[OT]-How To Protect Game Assets?(Audio/Visuals)

[OT]-How To Protect Game Assets?(Audio/Visuals)

Hi,

Does anyone have a recommendation for a free method to pack game assets into a single file(to protect them)?
We are working on a Windows® only SDL2 game now that we may want to sell in the future,
so a free method to pack the game assets(graphics, sounds, music, fonts, & dictionary) into a single file would be required.

Thanks!------------------------
JeZxLee
JessePalser <AT> GMail <DOT> com
16BitSoft Inc.
Video Game Design Studio
www.16BitSoft.com

Perhaps this one?

http://icculus.org/physfs/

Kind regards,

Philip BennefallOn 4/26/2015 1:54 AM, JeZ-l-Lee wrote:

[OT]-How To Protect Game Assets?(Audio/Visuals)

Hi,

Does anyone have a recommendation for a free method to pack game
assets into a single file(to protect them)?
We are working on a Windows® only SDL2 game now that we may want to
sell in the future,
so a free method to pack the game assets(graphics, sounds, music,
fonts, & dictionary) into a single file would be required.

Thanks!


JeZxLee
JessePalser GMail com
16BitSoft Inc.
Video Game Design Studio
www.16BitSoft.com http://www.16BitSoft.com


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[OT]-How To Protect Game Assets?(Audio/Visuals)

Hi,

Does anyone have a recommendation for a free method to pack game assets into a single file(to protect them)?
We are working on a Windows® only SDL2 game now that we may want to sell in the future,
so a free method to pack the game assets(graphics, sounds, music, fonts, & dictionary) into a single file would be required.

Thanks!


JeZxLee
JessePalser <AT> GMail <DOT> com
16BitSoft Inc.
Video Game Design Studio
www.16BitSoft.com

If you’re trying to avoid other people copying the assets, I refer you
to this: http://badlogicgames.com/forum/viewtopic.php?f=11&t=7513

Specifically note the mention that Valve and id Software don’t bother
trying to PROTECT the data, instead caring about CONVENIENCE. Learn
from their example and stop worrying about protecting your art assets
from being copied.

Also, remember that Windows basically ALWAYS supports screengrabs IN
THE OS by simply pressing the PrintScreen button (and using alt in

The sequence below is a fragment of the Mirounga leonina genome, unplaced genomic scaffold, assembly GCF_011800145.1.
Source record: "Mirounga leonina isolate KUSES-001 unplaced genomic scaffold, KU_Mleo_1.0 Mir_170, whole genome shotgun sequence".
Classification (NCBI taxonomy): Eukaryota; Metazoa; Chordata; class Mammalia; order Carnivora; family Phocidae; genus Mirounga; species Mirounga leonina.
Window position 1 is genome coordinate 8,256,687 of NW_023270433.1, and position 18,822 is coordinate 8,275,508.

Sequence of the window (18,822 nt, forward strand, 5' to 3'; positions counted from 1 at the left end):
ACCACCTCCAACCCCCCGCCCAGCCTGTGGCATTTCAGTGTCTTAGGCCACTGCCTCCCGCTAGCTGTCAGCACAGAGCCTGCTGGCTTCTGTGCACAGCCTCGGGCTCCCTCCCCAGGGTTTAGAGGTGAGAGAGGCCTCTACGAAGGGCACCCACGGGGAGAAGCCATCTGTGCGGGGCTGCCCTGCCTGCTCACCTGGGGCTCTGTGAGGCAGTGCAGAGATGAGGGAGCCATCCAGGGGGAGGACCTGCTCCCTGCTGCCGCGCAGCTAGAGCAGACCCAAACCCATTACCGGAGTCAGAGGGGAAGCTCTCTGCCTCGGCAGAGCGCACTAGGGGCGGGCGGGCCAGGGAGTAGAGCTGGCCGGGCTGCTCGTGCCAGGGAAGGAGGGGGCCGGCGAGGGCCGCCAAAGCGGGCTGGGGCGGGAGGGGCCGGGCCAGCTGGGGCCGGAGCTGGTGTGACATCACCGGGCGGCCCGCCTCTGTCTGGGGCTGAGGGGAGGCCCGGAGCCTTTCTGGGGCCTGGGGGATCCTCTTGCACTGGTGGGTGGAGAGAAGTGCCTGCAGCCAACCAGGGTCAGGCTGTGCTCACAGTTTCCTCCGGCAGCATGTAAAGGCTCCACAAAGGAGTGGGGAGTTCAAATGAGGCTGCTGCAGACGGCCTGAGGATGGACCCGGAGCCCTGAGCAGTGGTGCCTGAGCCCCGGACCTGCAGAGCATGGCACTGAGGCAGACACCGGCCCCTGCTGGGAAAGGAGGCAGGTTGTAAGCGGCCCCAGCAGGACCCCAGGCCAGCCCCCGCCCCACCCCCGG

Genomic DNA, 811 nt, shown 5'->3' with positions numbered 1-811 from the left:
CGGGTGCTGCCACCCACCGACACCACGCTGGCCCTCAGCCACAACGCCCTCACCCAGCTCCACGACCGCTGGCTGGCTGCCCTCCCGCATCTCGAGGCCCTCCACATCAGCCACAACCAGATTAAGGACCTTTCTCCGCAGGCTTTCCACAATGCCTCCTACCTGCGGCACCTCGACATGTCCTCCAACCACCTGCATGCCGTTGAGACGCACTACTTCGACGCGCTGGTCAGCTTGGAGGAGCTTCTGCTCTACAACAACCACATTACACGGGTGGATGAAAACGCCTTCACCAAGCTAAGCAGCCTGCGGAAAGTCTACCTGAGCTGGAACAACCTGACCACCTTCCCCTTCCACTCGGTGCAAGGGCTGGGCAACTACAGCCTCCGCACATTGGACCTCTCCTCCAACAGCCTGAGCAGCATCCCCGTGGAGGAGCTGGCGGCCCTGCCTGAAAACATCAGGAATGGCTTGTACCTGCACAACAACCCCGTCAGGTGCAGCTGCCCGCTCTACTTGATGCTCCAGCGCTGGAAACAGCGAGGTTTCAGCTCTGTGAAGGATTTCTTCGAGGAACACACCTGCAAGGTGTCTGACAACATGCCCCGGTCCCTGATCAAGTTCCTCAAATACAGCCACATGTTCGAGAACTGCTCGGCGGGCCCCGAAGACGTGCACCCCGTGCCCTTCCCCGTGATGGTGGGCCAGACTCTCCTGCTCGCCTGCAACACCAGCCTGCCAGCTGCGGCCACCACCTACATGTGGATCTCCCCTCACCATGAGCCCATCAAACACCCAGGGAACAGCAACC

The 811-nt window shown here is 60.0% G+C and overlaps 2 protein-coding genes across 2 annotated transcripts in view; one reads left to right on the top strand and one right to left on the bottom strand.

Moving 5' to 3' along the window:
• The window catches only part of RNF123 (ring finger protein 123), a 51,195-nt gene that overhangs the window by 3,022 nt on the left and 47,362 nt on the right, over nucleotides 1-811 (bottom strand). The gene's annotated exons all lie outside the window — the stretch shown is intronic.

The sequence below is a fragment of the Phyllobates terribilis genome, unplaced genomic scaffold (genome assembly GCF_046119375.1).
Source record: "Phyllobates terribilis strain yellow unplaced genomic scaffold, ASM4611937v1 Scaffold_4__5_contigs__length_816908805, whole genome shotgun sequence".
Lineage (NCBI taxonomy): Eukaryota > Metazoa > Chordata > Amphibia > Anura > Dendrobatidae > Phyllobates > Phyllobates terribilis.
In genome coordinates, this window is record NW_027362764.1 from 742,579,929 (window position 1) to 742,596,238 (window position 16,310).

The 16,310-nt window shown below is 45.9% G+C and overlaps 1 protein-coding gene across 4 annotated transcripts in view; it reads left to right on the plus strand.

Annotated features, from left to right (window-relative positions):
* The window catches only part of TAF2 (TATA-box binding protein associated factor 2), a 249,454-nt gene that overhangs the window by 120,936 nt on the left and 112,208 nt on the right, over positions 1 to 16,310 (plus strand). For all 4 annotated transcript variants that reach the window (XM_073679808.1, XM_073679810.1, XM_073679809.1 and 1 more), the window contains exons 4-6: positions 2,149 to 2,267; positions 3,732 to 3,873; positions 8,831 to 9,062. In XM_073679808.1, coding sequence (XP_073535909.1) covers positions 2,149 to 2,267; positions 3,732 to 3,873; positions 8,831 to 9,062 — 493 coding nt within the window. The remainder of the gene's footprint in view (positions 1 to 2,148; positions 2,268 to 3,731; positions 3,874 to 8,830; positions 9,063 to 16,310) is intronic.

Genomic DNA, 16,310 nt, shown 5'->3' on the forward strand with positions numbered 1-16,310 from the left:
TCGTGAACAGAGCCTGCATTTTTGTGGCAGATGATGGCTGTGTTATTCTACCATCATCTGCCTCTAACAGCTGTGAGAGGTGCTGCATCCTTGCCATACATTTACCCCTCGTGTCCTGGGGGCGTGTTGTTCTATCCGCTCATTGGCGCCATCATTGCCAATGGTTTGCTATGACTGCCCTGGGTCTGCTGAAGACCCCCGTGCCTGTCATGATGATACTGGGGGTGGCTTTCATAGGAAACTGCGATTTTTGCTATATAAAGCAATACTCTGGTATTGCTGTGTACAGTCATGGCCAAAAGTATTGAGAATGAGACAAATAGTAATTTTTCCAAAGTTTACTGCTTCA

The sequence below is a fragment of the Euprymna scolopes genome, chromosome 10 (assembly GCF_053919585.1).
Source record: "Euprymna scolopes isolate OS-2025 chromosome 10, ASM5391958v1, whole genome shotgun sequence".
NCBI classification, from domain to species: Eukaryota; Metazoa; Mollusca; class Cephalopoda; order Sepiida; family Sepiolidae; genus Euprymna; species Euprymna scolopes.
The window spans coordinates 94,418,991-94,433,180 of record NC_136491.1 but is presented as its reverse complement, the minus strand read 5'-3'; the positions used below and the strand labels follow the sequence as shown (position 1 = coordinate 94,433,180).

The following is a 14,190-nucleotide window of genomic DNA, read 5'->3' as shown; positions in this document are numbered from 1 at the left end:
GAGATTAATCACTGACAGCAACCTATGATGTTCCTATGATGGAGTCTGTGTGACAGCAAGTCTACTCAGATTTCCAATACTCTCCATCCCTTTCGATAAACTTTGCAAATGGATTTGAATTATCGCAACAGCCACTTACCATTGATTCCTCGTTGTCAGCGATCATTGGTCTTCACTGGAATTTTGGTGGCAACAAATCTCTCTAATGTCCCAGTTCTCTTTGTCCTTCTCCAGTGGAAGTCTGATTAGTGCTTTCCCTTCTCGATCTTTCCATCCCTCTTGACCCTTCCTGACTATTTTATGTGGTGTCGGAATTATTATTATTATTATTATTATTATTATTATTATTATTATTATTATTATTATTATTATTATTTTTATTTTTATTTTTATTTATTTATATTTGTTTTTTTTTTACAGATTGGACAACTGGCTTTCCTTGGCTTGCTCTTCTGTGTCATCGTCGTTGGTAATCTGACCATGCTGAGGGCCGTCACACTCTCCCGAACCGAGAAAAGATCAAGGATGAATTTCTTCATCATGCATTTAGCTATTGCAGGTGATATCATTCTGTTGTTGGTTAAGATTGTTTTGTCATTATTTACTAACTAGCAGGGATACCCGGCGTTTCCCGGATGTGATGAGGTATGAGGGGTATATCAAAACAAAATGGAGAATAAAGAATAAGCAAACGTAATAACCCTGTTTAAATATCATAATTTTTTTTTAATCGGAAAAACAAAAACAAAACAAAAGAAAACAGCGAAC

conjunction if you just want some particular window). Don’t waste your
time on fiddly little minutia that aren’t likely to cause you problems
(also remember that Flappy Bird looked like it had used NES Mario
assets, but hadn’t used even one: seriously, don’t waste your time).

Beyond that, if you’re trying to shove the assets into the executable
for reliability purposes, I know (and have scratched out) how to do
it, but you’d have to pay me to get it finished (I have other projects
at the moment). Basically you write a program that will read in an
arbitrary file, and output both a header and c file that contains the
original file as a hexadecimal-encoded array. Pretty straightforward,
and useful if you want to support some very simple bootstrapping (also
useful as a means of complying with GPL: shove all source into an
archive, run the archive through the program described above, link to
your program, and include a command-line switch that just vomits the
entire thing out).> Date: Sat, 25 Apr 2015 23:54:21 +0000

From: “JeZ-l-Lee”
To: sdl at lists.libsdl.org
Subject: [SDL] [OT]-How To Protect Game Assets?(Audio/Visuals)

If you’re trying to avoid other people copying the assets, I refer you
to this: http://badlogicgames.com/forum/viewtopic.php?f=11&t=7513

Specifically note the mention that Valve and id Software don’t bother
trying to PROTECT the data, instead caring about CONVENIENCE. Learn
from their example and stop worrying about protecting your art assets
from being copied.

I totally agree with this.

Beyond that, if you’re trying to shove the assets into the executable
for reliability purposes, I know (and have scratched out) how to do
it, but you’d have to pay me to get it finished (I have other projects
at the moment). Basically you write a program that will read in an
arbitrary file, and output both a header and c file that contains the
original file as a hexadecimal-encoded array. Pretty straightforward,
and useful if you want to support some very simple bootstrapping (also
useful as a means of complying with GPL: shove all source into an
archive, run the archive through the program described above, link to
your program, and include a command-line switch that just vomits the
entire thing out).

Well, for adding into the executable there is another nicer way:

  • put things in a .zip file
  • append that zip to your executable (cat bla.zip >> yourExe)
  • run “zip -A yourExe” to fix the zip internal file offsets (zip is from
    "Info-Zip" in this case)
  • make your executable open itself as a zip file (using miniz, zlibs
    minizip, physfs or whatever lib can help you reading zips) and use it
    like a normal zip file

To open your executable, DG_GetExecutablePath() from DG_misc.h (see
https://github.com/DanielGibson/Snippets/ ) might help.

I’d suggest only doing this if you have very few assets - patches for
your game will have to contain all the assets (instead of just a
bugfixed executable). That might be acceptable for a 5MB (incl. zipped
Assets) game, but maybenot so much for a 500MB game

Cheers,
DanielOn 04/26/2015 03:34 AM, Jared Maddox wrote: